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Boston Bombings and Boy Scouts 

          

It is hard to describe the range of emotions that has wracked through my brain in the past three weeks over the devastation caused by the sheer stupidity and ignorance of the Boston bombings. 

To put it in perspective, I would whole-heartedly support the amputation of both legs and both hands of Dzhokhar Tsarnaev as a form of punishment AFTER his trial – I am American, so I do believe that he is innocent until proven guilty.  Once proven guilty, cut off his legs and hands.

Why do I feel such intense hatred?  Well, I am part of the club, that somewhat exclusive club of marathoners who has previously run down Boylston Street celebrating the final mile.  My family was right there at the finish line (in 2006, not this year), also waiting to celebrate.  The furthest thing from my mind was the safety of my family at the finish line of a marathon, and Dzhokhar Tsarnaev has taken this away from me.  He has taken away my ability to celebrate.

He has won, in a manner of speaking.  I find myself eye-balling the guy carrying the back-pack at the baseball game.  I find myself looking for the isolated box on the ground in the shopping mall.  I find myself crying at night for that poor eight year old boy who simply wanted to see his daddy cross the finish line.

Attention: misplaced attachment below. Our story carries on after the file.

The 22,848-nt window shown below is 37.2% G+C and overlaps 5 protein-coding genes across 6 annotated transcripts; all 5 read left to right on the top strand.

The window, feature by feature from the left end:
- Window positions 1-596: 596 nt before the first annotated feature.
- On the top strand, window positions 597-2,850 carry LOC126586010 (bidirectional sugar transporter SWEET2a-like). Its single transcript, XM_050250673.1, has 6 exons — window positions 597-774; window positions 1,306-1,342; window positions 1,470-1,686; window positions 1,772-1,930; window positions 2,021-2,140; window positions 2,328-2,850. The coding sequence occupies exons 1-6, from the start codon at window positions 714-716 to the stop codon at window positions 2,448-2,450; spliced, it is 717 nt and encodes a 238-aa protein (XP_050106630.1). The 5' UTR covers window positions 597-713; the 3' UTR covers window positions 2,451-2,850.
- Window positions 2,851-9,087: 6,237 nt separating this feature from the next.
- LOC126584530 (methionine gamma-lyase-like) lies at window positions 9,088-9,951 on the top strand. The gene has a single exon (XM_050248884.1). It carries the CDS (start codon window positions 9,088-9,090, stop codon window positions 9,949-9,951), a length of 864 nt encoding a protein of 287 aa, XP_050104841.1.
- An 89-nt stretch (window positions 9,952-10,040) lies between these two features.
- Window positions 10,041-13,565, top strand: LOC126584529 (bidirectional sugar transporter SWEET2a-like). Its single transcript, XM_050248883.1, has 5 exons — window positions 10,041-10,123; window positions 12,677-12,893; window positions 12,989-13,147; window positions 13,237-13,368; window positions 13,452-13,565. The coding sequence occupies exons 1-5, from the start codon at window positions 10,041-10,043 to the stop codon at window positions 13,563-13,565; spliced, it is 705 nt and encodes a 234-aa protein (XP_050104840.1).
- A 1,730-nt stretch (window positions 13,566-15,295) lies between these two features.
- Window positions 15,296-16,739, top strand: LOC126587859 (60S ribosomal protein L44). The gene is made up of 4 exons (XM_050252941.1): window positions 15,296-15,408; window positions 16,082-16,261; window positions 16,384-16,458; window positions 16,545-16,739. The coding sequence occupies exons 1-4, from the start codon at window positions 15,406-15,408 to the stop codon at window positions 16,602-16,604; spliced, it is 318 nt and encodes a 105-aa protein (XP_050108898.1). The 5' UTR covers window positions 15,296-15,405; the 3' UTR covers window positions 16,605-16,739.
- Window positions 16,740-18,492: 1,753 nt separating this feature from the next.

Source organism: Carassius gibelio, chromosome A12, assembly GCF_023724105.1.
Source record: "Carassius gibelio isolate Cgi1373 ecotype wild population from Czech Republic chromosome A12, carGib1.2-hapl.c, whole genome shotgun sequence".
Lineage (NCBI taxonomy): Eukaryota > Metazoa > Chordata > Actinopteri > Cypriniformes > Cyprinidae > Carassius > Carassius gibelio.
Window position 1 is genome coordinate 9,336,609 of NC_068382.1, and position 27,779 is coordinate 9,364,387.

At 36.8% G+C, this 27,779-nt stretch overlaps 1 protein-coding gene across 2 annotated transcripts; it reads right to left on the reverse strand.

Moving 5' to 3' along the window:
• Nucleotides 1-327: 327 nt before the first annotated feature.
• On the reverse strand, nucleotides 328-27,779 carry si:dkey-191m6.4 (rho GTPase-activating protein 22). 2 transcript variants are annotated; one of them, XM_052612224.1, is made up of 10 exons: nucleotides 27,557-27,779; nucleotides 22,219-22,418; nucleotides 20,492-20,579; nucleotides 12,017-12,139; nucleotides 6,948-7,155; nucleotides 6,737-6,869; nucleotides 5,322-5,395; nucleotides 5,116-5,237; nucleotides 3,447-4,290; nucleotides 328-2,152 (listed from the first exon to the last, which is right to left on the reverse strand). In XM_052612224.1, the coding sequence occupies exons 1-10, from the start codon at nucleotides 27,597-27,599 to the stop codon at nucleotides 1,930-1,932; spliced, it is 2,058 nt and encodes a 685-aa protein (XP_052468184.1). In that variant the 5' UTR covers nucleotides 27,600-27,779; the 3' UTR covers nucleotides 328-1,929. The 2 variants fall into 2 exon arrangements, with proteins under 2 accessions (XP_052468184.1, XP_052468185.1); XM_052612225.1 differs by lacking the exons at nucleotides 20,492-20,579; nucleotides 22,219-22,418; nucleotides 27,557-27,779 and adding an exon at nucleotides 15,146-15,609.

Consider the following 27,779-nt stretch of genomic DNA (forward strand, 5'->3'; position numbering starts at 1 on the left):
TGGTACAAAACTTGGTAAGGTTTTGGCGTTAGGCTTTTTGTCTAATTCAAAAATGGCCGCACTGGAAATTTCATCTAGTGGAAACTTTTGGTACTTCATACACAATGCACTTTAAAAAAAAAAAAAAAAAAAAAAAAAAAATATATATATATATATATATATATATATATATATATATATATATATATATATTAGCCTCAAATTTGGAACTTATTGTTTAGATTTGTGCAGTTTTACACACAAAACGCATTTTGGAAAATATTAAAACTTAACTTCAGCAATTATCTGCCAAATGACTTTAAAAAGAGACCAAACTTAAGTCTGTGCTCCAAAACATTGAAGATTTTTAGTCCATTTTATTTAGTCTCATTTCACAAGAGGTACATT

Back to the boy scouts.  I was camping with the boy scouts when they announced they captured the suspect.  I felt a sense of relief of course, and yet this 19 year child was not much older than the scouts I was with.  How could a boy get so twisted as to think that this was the right and just thing to do?  I teach kids about respect for their environment, to leave no trace, to be conservation-minded.  I don’t teach them not to blow up other people.  I assume they know that’s a bad choice. 

Maybe I need to spend just as much time talking about respect of feelings, anti-bullying, and family as I do about identifying poison ivy.  Somehow, basic values have to be instilled in each and every one of us, and there are clear lines that you don’t cross.  And I hope that Dzhokhar never has the opportunity to cross any finish line ever again. 

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